2 more guards at NJ women’s prison charged in attack
TRENTON, N.J. (AP) — Two more New Jersey prison guards have been charged with misconduct stemming from what officials said was a January attack on inmates at the state’s only women’s prison, the state’s attorney general said Tuesday.
Lt. Eddie Molina has been charged with two counts of official misconduct and one count of tampering with public records, and Sgt. Andraia Bridges has been charged with a count of official misconduct, Attorney General Gurbir Grewal said in a statement.
The charges stem from what Grewal said was a “brutal attack” on inmates at the Edna Mahan Correctional Facility for Women. Tuesday’s announcement brings to 10 the number of guards charged. Grewal has said the guards forcibly removed inmates, against policy, and in at least two cases pepper sprayed and punched inmates.
“Our investigation continues to produce results, as these charges demonstrate, and we are far from done,” he said.
Molina’s attorney declined to comment. Bridges is innocent of the charge, and she acted lawfully by reporting the removal of inmates from their cells, according to her attorney James Pomaco.
The complaint filed against Molina charges that he failed to stop and then report the excessive use of force by other guards. He later sent an email that falsely reported what happened, according to the attorney general.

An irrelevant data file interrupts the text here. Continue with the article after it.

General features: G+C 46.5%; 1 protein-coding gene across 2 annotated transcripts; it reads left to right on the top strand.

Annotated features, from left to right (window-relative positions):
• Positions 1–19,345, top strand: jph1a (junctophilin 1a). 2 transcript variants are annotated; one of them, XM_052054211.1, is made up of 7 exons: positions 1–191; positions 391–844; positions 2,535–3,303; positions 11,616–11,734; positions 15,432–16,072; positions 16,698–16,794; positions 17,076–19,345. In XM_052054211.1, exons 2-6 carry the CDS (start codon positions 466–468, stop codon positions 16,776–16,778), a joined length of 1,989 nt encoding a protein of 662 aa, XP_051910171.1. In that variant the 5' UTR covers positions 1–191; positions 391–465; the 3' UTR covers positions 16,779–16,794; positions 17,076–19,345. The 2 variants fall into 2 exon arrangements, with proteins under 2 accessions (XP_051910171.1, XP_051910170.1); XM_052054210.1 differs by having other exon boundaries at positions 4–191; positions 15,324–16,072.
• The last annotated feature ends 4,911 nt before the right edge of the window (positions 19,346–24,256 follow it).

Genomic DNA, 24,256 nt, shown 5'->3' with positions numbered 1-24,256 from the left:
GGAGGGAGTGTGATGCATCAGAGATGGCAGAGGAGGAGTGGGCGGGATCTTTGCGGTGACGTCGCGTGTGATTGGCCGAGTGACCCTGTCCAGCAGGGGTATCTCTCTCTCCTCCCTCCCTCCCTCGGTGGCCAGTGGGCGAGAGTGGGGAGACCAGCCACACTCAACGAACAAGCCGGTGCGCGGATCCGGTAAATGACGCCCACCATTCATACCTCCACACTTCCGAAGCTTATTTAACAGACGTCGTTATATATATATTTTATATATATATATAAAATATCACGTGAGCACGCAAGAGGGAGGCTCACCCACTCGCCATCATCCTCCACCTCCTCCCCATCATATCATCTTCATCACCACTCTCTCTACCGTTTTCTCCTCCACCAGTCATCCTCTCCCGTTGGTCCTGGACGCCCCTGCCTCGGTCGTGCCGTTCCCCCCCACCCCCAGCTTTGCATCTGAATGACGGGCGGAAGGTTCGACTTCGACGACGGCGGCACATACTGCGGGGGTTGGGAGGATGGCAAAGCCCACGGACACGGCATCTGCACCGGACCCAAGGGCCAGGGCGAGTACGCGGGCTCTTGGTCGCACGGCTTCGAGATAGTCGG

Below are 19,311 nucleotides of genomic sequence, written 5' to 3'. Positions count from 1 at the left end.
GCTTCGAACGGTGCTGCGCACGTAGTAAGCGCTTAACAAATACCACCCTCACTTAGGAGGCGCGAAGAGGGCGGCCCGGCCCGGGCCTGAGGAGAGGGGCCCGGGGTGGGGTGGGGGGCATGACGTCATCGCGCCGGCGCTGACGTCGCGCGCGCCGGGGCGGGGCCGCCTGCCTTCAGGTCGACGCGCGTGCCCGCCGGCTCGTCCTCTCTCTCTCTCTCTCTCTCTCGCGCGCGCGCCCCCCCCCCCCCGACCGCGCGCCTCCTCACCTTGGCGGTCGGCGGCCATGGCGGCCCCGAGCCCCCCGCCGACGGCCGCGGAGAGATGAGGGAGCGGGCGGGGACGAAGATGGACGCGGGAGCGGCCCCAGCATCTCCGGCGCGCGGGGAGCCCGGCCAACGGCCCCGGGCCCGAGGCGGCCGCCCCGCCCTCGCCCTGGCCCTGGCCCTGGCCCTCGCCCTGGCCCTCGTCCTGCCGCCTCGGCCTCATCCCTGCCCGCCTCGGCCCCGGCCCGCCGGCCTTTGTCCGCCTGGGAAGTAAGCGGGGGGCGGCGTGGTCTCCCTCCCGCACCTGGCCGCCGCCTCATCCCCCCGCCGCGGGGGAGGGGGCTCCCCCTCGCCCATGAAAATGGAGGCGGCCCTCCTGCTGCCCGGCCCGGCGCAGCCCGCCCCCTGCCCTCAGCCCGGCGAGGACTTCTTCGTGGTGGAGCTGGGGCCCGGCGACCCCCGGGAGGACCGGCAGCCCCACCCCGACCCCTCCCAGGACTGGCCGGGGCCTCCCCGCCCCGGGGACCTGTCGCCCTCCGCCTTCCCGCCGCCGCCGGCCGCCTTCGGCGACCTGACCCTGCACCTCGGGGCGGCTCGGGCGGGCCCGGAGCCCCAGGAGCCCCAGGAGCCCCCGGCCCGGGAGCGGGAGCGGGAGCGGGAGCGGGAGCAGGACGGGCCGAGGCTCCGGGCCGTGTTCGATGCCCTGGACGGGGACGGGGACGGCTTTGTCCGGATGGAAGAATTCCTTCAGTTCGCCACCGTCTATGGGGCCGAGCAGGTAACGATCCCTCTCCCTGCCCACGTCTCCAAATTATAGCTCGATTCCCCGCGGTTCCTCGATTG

Early on Jan. 12, Molina was the supervising officer during the removal of a woman identified only as “Victim 2.” She was pepper sprayed and then not given a chance to comply with orders before officers entered her cell, violating state policy, according to Grewal. The victim was forcibly removed from the cell and could be seen in video with injuries on her face, the state says. Molina failed to intervene, according to the complaint against him.
He then sent an email to Corrections Department officials and failed to say that pepper spray was used without giving the woman a chance to comply with orders, that force was used and that she was injured, according to the complaint.
Also early on Jan. 12, Bridges did not stop the use of excessive force by other guards during the removal of a woman identified only as Victim 1, according to the state. The woman was compliant, placed in handcuffs and begged not to be harmed before she was hit in the head multiple times, resulting in a broken bone near her eye, according to Grewal.
Bridges is charged with failing to prevent the unauthorized use of force.
The January attack has led to calls among lawmakers for the ouster of Corrections Commissioner Marcus Hicks, who has defended his tenure as the state’s top prisons official, saying he’s instituted changes at Edna Mahan, including hiring more women and installing more surveillance cameras.
Hicks, earlier this month, also said that a consent decree was pending with the U.S. Justice Department. Federal authorities wrote a scathing report a year ago concluding that conditions at the prison violated the constitutional rights of the women imprisoned there because of the sexual assault they experienced.
The charges stemming from the January attack haven’t included sexual assault allegations.
Hicks also said earlier this month that the department reached a settlement with inmates settling years of abuse allegations for $21 million.
Democratic Gov. Phil Murphy has decried the attack, but not said more than that. He’s also hired an outside law firm to investigate what happened and report back.
Murphy on Monday said he didn’t have any update on when the investigation, which he announced in January, could be wrapped up.